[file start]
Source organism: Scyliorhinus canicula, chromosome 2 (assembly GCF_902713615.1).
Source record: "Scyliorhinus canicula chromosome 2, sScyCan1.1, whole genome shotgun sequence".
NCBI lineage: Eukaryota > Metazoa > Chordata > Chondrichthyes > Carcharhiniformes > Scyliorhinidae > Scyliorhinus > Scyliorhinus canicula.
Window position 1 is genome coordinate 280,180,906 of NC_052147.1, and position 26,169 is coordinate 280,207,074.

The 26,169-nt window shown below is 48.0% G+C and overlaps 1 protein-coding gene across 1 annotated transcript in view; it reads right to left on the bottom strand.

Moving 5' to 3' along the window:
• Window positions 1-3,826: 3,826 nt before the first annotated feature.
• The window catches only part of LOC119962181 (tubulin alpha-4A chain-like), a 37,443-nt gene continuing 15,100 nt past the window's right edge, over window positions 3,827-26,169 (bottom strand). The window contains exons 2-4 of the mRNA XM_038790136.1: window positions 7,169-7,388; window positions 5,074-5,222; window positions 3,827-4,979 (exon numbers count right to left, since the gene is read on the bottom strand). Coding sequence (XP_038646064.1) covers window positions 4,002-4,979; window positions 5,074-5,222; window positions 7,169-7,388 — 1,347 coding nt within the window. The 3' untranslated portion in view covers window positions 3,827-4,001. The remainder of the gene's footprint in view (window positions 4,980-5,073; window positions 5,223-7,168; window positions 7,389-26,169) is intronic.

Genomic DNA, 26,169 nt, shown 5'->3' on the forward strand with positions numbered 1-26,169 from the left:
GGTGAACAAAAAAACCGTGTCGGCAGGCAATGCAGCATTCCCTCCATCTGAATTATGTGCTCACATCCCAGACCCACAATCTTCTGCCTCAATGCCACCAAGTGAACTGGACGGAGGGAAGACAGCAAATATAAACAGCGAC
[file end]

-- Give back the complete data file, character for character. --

Source organism: Scyliorhinus canicula, chromosome 2 (assembly GCF_902713615.1).
Source record: "Scyliorhinus canicula chromosome 2, sScyCan1.1, whole genome shotgun sequence".
NCBI lineage: Eukaryota > Metazoa > Chordata > Chondrichthyes > Carcharhiniformes > Scyliorhinidae > Scyliorhinus > Scyliorhinus canicula.
Window position 1 is genome coordinate 280,180,906 of NC_052147.1, and position 26,169 is coordinate 280,207,074.

The 26,169-nt window shown below is 48.0% G+C and overlaps 1 protein-coding gene across 1 annotated transcript in view; it reads right to left on the bottom strand.

Moving 5' to 3' along the window:
• Window positions 1-3,826: 3,826 nt before the first annotated feature.
• The window catches only part of LOC119962181 (tubulin alpha-4A chain-like), a 37,443-nt gene continuing 15,100 nt past the window's right edge, over window positions 3,827-26,169 (bottom strand). The window contains exons 2-4 of the mRNA XM_038790136.1: window positions 7,169-7,388; window positions 5,074-5,222; window positions 3,827-4,979 (exon numbers count right to left, since the gene is read on the bottom strand). Coding sequence (XP_038646064.1) covers window positions 4,002-4,979; window positions 5,074-5,222; window positions 7,169-7,388 — 1,347 coding nt within the window. The 3' untranslated portion in view covers window positions 3,827-4,001. The remainder of the gene's footprint in view (window positions 4,980-5,073; window positions 5,223-7,168; window positions 7,389-26,169) is intronic.

Genomic DNA, 26,169 nt, shown 5'->3' on the forward strand with positions numbered 1-26,169 from the left:
GGTGAACAAAAAAACCGTGTCGGCAGGCAATGCAGCATTCCCTCCATCTGAATTATGTGCTCACATCCCAGACCCACAATCTTCTGCCTCAATGCCACCAAGTGAACTGGACGGAGGGAAGACAGCAAATATAAACAGCGAC